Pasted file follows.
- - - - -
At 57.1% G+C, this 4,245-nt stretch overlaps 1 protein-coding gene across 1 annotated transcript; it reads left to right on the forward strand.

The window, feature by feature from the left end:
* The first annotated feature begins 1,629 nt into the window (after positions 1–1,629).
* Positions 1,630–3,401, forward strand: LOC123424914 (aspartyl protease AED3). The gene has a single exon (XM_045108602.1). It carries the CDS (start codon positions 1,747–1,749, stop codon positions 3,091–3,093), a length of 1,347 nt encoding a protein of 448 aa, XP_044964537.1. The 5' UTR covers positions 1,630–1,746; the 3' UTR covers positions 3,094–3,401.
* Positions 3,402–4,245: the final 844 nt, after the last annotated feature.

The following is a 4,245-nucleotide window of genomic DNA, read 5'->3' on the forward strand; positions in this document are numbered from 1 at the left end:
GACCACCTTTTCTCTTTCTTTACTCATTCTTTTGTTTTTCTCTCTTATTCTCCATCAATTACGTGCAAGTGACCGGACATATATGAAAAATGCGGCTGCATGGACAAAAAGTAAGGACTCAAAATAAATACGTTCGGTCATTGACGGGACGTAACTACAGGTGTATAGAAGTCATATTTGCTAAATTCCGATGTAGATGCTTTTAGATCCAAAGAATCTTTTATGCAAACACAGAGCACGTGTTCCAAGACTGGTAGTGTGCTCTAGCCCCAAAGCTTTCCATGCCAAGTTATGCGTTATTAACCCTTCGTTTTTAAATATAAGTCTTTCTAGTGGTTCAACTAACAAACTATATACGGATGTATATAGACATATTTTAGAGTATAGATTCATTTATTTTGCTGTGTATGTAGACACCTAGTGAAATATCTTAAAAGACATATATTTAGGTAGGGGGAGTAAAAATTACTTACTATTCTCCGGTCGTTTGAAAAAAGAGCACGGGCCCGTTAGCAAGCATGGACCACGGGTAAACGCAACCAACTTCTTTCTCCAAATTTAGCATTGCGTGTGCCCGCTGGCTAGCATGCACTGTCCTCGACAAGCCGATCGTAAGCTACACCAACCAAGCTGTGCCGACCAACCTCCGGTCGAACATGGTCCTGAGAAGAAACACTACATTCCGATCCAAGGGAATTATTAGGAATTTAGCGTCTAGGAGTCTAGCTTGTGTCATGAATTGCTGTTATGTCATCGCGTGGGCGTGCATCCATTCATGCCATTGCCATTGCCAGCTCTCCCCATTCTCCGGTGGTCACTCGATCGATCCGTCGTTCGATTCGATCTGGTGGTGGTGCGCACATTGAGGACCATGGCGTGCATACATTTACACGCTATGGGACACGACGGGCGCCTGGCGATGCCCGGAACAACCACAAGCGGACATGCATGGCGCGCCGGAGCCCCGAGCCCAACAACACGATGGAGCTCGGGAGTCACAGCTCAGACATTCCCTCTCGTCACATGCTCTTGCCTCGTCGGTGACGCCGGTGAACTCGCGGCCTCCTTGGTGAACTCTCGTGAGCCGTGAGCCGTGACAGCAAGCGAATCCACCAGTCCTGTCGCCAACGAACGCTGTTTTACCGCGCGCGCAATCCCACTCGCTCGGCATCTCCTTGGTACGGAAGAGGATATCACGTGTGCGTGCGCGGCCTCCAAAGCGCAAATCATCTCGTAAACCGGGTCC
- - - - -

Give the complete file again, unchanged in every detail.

At 57.1% G+C, this 4,245-nt stretch overlaps 1 protein-coding gene across 1 annotated transcript; it reads left to right on the forward strand.

The window, feature by feature from the left end:
* The first annotated feature begins 1,629 nt into the window (after positions 1–1,629).
* Positions 1,630–3,401, forward strand: LOC123424914 (aspartyl protease AED3). The gene has a single exon (XM_045108602.1). It carries the CDS (start codon positions 1,747–1,749, stop codon positions 3,091–3,093), a length of 1,347 nt encoding a protein of 448 aa, XP_044964537.1. The 5' UTR covers positions 1,630–1,746; the 3' UTR covers positions 3,094–3,401.
* Positions 3,402–4,245: the final 844 nt, after the last annotated feature.

The following is a 4,245-nucleotide window of genomic DNA, read 5'->3' on the forward strand; positions in this document are numbered from 1 at the left end:
GACCACCTTTTCTCTTTCTTTACTCATTCTTTTGTTTTTCTCTCTTATTCTCCATCAATTACGTGCAAGTGACCGGACATATATGAAAAATGCGGCTGCATGGACAAAAAGTAAGGACTCAAAATAAATACGTTCGGTCATTGACGGGACGTAACTACAGGTGTATAGAAGTCATATTTGCTAAATTCCGATGTAGATGCTTTTAGATCCAAAGAATCTTTTATGCAAACACAGAGCACGTGTTCCAAGACTGGTAGTGTGCTCTAGCCCCAAAGCTTTCCATGCCAAGTTATGCGTTATTAACCCTTCGTTTTTAAATATAAGTCTTTCTAGTGGTTCAACTAACAAACTATATACGGATGTATATAGACATATTTTAGAGTATAGATTCATTTATTTTGCTGTGTATGTAGACACCTAGTGAAATATCTTAAAAGACATATATTTAGGTAGGGGGAGTAAAAATTACTTACTATTCTCCGGTCGTTTGAAAAAAGAGCACGGGCCCGTTAGCAAGCATGGACCACGGGTAAACGCAACCAACTTCTTTCTCCAAATTTAGCATTGCGTGTGCCCGCTGGCTAGCATGCACTGTCCTCGACAAGCCGATCGTAAGCTACACCAACCAAGCTGTGCCGACCAACCTCCGGTCGAACATGGTCCTGAGAAGAAACACTACATTCCGATCCAAGGGAATTATTAGGAATTTAGCGTCTAGGAGTCTAGCTTGTGTCATGAATTGCTGTTATGTCATCGCGTGGGCGTGCATCCATTCATGCCATTGCCATTGCCAGCTCTCCCCATTCTCCGGTGGTCACTCGATCGATCCGTCGTTCGATTCGATCTGGTGGTGGTGCGCACATTGAGGACCATGGCGTGCATACATTTACACGCTATGGGACACGACGGGCGCCTGGCGATGCCCGGAACAACCACAAGCGGACATGCATGGCGCGCCGGAGCCCCGAGCCCAACAACACGATGGAGCTCGGGAGTCACAGCTCAGACATTCCCTCTCGTCACATGCTCTTGCCTCGTCGGTGACGCCGGTGAACTCGCGGCCTCCTTGGTGAACTCTCGTGAGCCGTGAGCCGTGACAGCAAGCGAATCCACCAGTCCTGTCGCCAACGAACGCTGTTTTACCGCGCGCGCAATCCCACTCGCTCGGCATCTCCTTGGTACGGAAGAGGATATCACGTGTGCGTGCGCGGCCTCCAAAGCGCAAATCATCTCGTAAACCGGGTCC